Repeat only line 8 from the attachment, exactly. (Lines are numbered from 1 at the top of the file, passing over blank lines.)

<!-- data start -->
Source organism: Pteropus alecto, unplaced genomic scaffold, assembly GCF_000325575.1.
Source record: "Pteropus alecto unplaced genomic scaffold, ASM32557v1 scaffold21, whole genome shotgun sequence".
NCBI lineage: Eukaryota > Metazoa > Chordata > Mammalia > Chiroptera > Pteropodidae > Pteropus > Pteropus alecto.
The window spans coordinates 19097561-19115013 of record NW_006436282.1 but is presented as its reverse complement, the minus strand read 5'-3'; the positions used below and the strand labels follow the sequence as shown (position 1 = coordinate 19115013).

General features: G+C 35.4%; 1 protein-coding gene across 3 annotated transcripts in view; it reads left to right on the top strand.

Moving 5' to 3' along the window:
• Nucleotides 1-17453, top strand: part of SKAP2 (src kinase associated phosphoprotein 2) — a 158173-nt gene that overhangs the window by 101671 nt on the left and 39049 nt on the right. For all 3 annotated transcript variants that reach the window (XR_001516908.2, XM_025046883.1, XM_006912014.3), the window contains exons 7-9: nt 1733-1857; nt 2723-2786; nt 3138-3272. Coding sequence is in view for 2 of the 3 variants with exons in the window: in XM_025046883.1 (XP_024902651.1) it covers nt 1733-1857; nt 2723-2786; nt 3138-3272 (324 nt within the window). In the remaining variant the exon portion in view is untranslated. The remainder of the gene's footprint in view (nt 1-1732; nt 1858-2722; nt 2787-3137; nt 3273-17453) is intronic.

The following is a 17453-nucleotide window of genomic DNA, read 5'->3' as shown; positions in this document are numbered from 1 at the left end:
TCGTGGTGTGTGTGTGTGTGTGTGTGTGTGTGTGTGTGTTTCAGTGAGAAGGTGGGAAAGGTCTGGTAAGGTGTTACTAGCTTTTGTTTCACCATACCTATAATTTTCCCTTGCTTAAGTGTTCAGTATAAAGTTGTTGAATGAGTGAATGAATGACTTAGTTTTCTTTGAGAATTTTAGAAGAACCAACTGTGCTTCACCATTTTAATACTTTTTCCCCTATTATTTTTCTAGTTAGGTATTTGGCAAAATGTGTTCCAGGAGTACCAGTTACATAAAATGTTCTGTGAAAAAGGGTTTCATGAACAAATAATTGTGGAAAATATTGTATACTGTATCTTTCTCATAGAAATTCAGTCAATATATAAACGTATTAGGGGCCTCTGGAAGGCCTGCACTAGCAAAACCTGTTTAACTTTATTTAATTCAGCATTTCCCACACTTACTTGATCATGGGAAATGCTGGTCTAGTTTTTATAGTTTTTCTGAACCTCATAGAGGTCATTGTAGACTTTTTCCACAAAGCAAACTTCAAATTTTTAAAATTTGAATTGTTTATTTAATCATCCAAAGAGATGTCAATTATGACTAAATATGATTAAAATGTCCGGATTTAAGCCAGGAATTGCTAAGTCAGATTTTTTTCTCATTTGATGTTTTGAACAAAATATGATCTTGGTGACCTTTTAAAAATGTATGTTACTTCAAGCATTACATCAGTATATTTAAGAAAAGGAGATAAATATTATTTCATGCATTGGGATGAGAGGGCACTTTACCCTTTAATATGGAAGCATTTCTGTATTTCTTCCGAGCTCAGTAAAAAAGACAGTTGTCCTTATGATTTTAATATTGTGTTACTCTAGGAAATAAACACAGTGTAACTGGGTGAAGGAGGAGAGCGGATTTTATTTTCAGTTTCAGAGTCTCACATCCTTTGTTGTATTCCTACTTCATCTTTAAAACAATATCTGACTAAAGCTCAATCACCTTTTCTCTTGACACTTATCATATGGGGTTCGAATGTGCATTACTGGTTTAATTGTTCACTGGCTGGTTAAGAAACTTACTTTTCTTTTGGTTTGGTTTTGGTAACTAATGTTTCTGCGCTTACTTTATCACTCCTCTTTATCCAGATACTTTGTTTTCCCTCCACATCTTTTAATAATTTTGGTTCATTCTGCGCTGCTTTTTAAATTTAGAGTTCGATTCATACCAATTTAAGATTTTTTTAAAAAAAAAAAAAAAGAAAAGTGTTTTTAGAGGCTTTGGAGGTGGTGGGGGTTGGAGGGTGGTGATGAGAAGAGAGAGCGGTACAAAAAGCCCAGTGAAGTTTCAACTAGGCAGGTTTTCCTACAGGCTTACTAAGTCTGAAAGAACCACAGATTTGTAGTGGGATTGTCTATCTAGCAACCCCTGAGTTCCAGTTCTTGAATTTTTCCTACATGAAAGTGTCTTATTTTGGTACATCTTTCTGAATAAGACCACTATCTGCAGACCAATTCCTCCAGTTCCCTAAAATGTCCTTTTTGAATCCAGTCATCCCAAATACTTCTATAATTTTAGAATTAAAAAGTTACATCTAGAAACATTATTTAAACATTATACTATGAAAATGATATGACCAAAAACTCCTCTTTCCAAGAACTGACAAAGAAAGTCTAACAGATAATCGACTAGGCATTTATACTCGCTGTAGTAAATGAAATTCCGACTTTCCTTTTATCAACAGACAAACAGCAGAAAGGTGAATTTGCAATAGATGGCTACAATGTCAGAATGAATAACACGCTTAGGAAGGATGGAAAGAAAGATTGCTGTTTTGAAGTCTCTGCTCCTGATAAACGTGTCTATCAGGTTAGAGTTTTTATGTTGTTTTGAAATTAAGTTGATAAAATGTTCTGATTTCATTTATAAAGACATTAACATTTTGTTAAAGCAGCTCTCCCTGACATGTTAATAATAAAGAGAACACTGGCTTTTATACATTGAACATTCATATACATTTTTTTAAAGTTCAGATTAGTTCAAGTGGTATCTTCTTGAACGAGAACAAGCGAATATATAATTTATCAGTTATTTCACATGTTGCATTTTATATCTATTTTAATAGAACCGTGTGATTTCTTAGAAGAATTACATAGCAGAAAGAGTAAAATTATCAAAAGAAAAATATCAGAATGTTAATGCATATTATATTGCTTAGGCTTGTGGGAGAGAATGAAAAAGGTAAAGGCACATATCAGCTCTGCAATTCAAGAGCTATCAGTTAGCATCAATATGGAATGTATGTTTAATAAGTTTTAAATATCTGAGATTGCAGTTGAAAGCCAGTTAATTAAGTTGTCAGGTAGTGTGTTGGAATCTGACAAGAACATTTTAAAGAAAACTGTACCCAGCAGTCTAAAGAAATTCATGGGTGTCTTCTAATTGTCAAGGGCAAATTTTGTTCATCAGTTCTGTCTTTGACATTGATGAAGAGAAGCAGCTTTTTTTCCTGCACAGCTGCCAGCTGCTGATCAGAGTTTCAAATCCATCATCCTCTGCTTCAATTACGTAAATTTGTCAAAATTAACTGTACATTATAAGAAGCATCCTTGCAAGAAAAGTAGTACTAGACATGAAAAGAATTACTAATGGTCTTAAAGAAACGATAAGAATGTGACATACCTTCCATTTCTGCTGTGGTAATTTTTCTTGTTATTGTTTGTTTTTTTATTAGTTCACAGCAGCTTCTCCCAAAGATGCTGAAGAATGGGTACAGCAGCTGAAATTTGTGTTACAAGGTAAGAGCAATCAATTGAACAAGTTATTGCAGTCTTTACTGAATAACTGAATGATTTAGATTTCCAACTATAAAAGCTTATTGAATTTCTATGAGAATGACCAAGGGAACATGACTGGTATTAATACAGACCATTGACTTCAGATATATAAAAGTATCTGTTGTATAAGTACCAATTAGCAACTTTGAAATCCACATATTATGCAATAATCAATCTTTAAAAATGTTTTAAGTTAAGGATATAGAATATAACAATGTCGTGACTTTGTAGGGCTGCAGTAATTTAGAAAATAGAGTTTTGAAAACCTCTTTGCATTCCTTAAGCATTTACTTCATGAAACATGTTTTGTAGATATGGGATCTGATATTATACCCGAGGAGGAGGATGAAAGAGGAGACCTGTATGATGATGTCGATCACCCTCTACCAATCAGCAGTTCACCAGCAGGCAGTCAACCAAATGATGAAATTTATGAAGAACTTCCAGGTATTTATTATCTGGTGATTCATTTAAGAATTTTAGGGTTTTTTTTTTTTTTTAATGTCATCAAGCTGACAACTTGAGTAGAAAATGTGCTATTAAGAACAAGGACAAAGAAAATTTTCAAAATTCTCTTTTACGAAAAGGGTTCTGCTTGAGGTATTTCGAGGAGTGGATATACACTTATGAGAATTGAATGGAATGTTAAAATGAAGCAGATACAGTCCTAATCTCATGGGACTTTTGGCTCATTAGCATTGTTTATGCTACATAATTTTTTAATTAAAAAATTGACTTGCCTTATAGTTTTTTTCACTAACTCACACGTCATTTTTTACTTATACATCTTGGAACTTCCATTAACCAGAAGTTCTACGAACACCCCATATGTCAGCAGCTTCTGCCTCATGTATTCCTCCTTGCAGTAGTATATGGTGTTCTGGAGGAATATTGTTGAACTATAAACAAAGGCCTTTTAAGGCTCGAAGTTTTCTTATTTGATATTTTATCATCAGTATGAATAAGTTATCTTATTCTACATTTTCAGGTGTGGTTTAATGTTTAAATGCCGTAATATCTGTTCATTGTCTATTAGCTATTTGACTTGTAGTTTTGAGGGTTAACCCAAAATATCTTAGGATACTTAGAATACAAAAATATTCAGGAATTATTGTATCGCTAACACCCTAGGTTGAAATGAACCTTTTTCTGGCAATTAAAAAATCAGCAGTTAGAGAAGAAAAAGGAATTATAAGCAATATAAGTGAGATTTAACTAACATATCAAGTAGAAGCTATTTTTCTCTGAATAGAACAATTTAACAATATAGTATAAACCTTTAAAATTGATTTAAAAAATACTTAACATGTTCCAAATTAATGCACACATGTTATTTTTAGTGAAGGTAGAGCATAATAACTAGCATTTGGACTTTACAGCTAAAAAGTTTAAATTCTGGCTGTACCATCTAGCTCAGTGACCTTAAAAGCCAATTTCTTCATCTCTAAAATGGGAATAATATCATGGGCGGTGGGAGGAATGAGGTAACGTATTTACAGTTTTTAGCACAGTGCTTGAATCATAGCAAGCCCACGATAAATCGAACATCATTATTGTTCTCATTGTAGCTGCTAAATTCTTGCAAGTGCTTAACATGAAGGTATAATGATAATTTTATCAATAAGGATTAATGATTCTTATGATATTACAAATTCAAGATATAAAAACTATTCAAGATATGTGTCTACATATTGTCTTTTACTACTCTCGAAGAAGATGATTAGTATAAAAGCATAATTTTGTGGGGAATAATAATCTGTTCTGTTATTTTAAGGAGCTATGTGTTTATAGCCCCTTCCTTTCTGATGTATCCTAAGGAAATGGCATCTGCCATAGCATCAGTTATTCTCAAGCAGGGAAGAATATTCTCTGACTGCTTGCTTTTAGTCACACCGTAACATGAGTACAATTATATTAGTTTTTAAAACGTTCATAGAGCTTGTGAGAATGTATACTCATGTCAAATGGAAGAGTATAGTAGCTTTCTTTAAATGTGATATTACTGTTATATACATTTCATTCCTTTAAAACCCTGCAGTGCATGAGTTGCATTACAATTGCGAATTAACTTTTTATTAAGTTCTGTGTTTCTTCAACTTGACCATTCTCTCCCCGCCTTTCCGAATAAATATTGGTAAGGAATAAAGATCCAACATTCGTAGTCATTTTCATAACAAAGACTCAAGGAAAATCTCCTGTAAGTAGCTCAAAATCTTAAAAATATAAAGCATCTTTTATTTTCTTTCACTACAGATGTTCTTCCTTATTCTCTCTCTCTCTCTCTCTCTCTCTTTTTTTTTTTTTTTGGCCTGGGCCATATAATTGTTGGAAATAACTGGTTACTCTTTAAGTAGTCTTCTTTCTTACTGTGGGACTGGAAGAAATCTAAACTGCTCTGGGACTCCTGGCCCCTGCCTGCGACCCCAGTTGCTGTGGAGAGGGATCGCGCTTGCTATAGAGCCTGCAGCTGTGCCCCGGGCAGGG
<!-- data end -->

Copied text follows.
The following is a 17453-nucleotide window of genomic DNA, read 5'->3' as shown; positions in this document are numbered from 1 at the left end: